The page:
It’s one of my earliest memories in which I suspect I’m sociopathic. The girl across the hall was having a fit that morning. She threw a tantrum over something every morning.
“They blew up the subway!” I heard.
I dismissed it. I showered and readied for class. As I pulled on a t-shirt, I checked CNN.com. It was down. That was a first. I didn’t know it could go down.
I stopped in the Commons building to check my mail. There was one cable television in there. Both entrances to the TV room were stuffed with people. I looked over a boy’s shoulder and watched the plane hit the second tower. It was probably a replay.
I couldn’t move. Not for terror or awe, but because that’s what I felt the room wanted. In social situations I’m keenly aware of what I think is acceptable in the group. In seconds I had all the news the TV had to share. I was ready to leave. No one else was. I only knew that walking away would break an unspoken covenant with these dozens of stunned strangers. That was my strongest feeling.
“Bullshit,” I heard from my left. “Bullshit. This is why everyone hates America.”
It was the Eastern European accent of one of my few friends. He was a prickly personality. We’d met during a Shakespeare workshop. When I confessed to the workshoppers that I’d taken it because I found his works unbearably stilted and desired understanding, everyone but him stared. He laughed his ass off.
Now he was cursing his ass off in two languages. His face scoured all the silent Americans, seeking argument. Most eyes remained on the TV, but some shifted with indignation. It grew hotter without the temperature going up.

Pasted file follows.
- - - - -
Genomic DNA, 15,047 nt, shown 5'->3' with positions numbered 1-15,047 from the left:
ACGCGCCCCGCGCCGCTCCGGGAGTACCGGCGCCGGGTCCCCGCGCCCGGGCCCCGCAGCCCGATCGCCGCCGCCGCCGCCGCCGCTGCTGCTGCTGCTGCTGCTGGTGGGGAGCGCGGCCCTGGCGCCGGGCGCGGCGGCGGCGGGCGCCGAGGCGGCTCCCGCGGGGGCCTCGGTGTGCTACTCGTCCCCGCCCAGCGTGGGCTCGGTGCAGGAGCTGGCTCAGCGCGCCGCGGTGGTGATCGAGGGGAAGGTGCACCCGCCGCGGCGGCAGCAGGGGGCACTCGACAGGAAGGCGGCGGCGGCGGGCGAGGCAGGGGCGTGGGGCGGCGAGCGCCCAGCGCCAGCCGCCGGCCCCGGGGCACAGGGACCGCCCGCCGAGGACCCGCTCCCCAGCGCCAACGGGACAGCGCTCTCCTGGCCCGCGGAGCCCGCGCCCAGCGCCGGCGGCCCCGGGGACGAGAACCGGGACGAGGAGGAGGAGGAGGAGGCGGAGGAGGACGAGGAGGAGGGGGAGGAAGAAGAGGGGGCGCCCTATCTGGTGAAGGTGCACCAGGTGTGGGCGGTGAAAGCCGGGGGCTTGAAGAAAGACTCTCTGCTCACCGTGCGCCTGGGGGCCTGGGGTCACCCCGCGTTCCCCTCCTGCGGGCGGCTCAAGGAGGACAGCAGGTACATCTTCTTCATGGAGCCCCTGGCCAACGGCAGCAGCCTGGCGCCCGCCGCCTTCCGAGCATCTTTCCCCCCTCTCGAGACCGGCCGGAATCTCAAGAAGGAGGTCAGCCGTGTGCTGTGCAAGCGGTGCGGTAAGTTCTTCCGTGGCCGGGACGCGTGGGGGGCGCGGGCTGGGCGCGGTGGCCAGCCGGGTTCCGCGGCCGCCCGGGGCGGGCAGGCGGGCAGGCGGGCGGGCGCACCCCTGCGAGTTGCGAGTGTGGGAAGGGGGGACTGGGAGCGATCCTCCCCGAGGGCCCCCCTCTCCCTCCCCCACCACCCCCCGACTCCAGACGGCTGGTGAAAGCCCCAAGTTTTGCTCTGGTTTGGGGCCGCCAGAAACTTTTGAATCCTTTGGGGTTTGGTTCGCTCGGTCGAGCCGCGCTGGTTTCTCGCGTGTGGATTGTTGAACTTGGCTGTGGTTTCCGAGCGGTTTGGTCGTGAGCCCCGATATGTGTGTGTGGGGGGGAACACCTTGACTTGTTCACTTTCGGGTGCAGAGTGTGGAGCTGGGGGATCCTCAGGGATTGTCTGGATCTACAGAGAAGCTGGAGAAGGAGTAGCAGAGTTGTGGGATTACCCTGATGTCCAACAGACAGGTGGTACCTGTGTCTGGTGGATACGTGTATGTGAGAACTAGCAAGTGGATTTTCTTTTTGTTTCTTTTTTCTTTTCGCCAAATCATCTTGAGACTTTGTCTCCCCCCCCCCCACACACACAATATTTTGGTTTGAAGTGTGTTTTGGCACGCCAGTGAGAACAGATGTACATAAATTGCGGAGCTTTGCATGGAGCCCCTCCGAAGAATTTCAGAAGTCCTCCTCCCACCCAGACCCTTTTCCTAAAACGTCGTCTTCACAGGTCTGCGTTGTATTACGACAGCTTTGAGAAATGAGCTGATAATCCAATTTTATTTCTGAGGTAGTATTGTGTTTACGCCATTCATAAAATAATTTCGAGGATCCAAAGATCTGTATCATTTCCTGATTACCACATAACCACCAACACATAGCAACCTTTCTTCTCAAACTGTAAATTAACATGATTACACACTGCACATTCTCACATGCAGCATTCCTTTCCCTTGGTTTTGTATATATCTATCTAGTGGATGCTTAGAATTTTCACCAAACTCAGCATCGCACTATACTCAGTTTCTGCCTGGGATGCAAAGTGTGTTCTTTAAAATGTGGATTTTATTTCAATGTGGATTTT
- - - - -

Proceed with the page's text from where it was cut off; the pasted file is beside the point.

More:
I got up and touched his shoulder. He tensed as though to clock me, but I spoke before he could ball up a hand.
“Why don’t you tell me about this?” I asked. It was all tone; I don’t really know what I meant. I only knew that the attacks on TV were raw voyeurism, and that this was an act of violence I could actually prevent. My tone of voice engaged him enough to follow me into the mail room. There, he was completely unable to articulate what offended him. Something to do with our media and our excessive self-pity. After two minutes of spitting and spinning in place, he departed for class. So did I.
I sat in the classroom, greeting my fellow students and letting them know why everything was cancelled for the day. In half an hour, I went to the lawn for the dean’s little speech. I spent hours lending shoulders for people to cry. I knew enough to get out of the way of kids whose relatives might actually be in jeopardy, and enough to check up that no more attacks had happened. Once it seemed certain that it had ended with the fourth plane, my mind actually shifted to thoughts that if I could write a book about this fast enough I might ride it to publication. I knew enough to chastise myself for the thought, even though I didn’t feel shame.
There was no fear for myself or country. I knew enough to go stolid when others came around. I knew enough not to say a lot of things. I wondered if everyone around me was acting, or if the majority possessed empathy I lacked. Was I fundamentally broken? Or were they all going through imitation shock, out of the same social instinct that had kept me glued to the TV room?
But then, my potentially broken self had defused the situation with my foreign friend. Later I heard from two people that I’d probably saved him from a fistfight. And my potentially broken self knew enough to want to appease and help others around me all that day, and for the ensuing weeks. It was just that something in my head went too immediate and pragmatic to be shaken by tragedies from afar.
Ten years later, I’m still not comfortable with this feature about myself.
No, that’s not true. I feel like the group would prefer I wasn’t comfortable with it. Just like I felt I shouldn’t post this story until 9/12.